Wendy Holden is the author of The Princess (Welbeck ANZ), which is available from 29th August 2023.
It’s one of our current book club reads, and our members have been giving The Princess rave reviews. To celebrate the upcoming release, Wendy Holden took some time out to chat with Beauty and Lace:
Tell us about your latest book “The Princess”…
The Princess. It’s the final novel in my trilogy about controversial women in the House of Windsor. The other two are The Governess, about Queen Elizabeth’s teacher and confidante, and The Duchess, which is my hot take on that other famous American duchess, Wallis Simpson.
It’s the first-ever novel about young Princess Diana. It’s about the part of her life that’s not so well-known; her journey to becoming Princess of Wales. Her childhood, schooldays and meeting Prince Charles. Theirs was the most celebrated royal wedding ever, but why did it come about? How did the awkward country teenager turn into the most famous woman in the world?
Are the supporting characters in this book real?
In The Princess, I wanted to show the many different people and elements involved in bringing together Diana and Charles. These ranged from The Queen Mother, who talent-spotted Diana at a family wedding, to the British Press, who fell in love with her from the start and championed her cause.
I have written sections of the novel in their voices, which has been great fun. I especially loved writing the sections with the Sloaney flatmates (and their goldfish!) at the London apartment. I think Diana was really happy there.
What made you choose the women of Windsor as the stars of this series?
With all my ‘Windsor Women’ I’ve been interested in the same thing.
Marion Crawford, Wallis Simpson and Diana all came from backgrounds very different to the royal one they entered, and they changed the institution forever. This is especially true of Wallis and Marion, whose backgrounds were almost the opposite and neither of whom had any money. Diana may have been an aristocrat, but thanks to her parents’ divorce her early life was extremely difficult. Perhaps of all the three she was the least prepared for what she entered into.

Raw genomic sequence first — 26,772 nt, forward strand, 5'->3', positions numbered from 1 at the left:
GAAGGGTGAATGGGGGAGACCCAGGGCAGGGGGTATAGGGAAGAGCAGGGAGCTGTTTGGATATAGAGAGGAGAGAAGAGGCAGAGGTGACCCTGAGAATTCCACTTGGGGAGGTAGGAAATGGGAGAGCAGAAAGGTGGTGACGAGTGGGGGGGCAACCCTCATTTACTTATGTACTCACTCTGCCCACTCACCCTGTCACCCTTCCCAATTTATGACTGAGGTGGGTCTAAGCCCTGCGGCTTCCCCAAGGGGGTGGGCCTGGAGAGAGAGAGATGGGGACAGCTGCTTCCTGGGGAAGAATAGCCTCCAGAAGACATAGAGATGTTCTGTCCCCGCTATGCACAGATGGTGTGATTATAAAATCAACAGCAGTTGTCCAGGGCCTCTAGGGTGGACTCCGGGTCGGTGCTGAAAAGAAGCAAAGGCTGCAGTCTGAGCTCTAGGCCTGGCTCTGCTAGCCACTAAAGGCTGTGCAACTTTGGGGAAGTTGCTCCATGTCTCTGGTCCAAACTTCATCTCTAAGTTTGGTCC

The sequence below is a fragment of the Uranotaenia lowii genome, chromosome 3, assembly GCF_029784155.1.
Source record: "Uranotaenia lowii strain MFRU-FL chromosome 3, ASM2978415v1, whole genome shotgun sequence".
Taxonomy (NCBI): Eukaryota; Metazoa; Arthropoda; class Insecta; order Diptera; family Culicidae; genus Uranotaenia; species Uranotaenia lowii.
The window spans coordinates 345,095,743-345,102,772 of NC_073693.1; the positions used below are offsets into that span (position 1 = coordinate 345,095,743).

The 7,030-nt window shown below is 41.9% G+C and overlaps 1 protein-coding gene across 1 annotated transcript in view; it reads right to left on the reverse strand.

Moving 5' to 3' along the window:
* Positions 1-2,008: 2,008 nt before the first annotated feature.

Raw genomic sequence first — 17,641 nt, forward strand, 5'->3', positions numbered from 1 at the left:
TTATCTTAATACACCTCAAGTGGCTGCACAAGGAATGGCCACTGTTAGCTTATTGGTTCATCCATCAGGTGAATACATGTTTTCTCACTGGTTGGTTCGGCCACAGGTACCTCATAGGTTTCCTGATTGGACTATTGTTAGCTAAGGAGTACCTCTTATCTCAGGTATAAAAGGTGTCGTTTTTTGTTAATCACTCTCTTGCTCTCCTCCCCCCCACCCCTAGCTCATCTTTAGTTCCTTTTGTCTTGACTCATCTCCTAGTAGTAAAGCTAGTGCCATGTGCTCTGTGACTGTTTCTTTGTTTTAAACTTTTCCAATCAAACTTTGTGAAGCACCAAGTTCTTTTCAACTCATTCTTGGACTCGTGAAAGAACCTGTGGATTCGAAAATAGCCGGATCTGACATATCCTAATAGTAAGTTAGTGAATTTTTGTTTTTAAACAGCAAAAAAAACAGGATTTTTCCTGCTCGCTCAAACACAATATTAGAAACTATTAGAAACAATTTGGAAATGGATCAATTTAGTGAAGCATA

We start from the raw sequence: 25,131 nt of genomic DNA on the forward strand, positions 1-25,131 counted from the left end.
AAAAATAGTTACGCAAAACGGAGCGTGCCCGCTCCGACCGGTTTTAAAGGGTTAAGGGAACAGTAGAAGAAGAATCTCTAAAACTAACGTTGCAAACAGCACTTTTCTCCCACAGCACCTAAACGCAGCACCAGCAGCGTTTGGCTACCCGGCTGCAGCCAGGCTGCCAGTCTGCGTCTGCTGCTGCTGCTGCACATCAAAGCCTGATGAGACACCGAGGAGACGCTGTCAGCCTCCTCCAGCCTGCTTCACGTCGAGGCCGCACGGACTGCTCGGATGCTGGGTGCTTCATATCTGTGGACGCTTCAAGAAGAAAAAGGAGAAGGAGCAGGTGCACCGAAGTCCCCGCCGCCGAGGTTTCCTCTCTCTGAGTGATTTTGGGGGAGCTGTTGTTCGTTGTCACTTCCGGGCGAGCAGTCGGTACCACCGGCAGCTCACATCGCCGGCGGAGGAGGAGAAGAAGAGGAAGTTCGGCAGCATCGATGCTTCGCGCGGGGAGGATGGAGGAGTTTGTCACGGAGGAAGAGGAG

I am delighted with my trilogy, so believe I have done these amazing ladies justice. The Governess, The Duchess and The Princess together shine a bright and very revealing light on the murky inner workings of the British Royal Family in the twentieth century.
The Windsors are often called a soap opera, but I think they’re far more than that. They are grand drama, on a huge scale, with colossal characters.
You’ve written numerous bestsellers, which one of your novels is your favourite?
The Princess is my favourite. I’m really proud of all my novels but I think my Diana novel is my best yet. It was quite complicated to write, but I am delighted with the way it has come out.
It is exactly how I wanted it to be and I feel that it does its amazing, fascinating, warm-hearted subject justice.
How does your background as a journalist help with your storytelling?
My background as a journalist was particularly helpful for The Princess. I live and work in London, so my jobs in glossy magazines took me into Diana’s world to a certain extent; we were even at the same parties a few times.
But it wasn’t just that. Her trajectory was so dramatic; from an innocent teenager to a world-famous icon. What writer wouldn’t be interested? I also felt, as it’s a quarter of a century since her death, that she was now a proper historical figure and so deserved a historical novel.
How do you balance writing with a family?
Like every working parent does. I fit it around them. Of course, this has changed over the years. When they were at school, I wrote during school hours. Now they are at university, I write during term time.
What books did you love growing up?
As a child I loved Enid Blyton’s school books, when I got older I started reading Jilly Cooper and Nancy Mitford, both writers of clever romantic comedies about high society. I began my authorial career trying to imitate them, and spent 20 years writing romcoms before I pivoted to the historical fiction I am writing now.
There are similarities even so; my Windsor Women trilogy is still set in high society, there is lots of romance and even though the stories of Marion Crawford (THE GOVERNESS), Wallis Simpson (THE DUCHESS) and Princess Diana (THE PRINCESS) are ultimately tragedies, there is plenty of comedy in them too.
What are you reading right now?
I review popular fiction for the Daily Mail, and so I’m working my way through my latest pile of novels.
It’s really interesting to see what’s coming through and useful, as a practising novelist myself, to see what the trends are. But Diana, of course, never goes out of style!
How do you like to spend your downtime?
I work in the garden, go for walks or go to the pub. Pubs are a great British institution; the only great British institution, or so it can sometimes feel. I love travelling because I spend so much time sitting on my bottom in my hut.
Any journey feels like fun, even trips to the supermarket. Eating is my favourite thing and my husband is a brilliant cook. As an English person, I love our national dish of roast beef, Yorkshire pudding and gravy. But I also love French steak frites; spaghetti puttanesca; chicken curry; smoked salmon and most other seafood.
I love food so much!
What is next for Wendy Holden?
Aha! You will have to see. More history, more fascinating women, but I’m not saying who or when!
Hi, I’m Anna the Editor of Beauty and Lace. This website was my first baby and since its launch, I’ve gained three kids, a husband, and a puppy! We want to keep this space positive, we are all about sharing the things we love – and avoiding the things we don’t. Happy reading x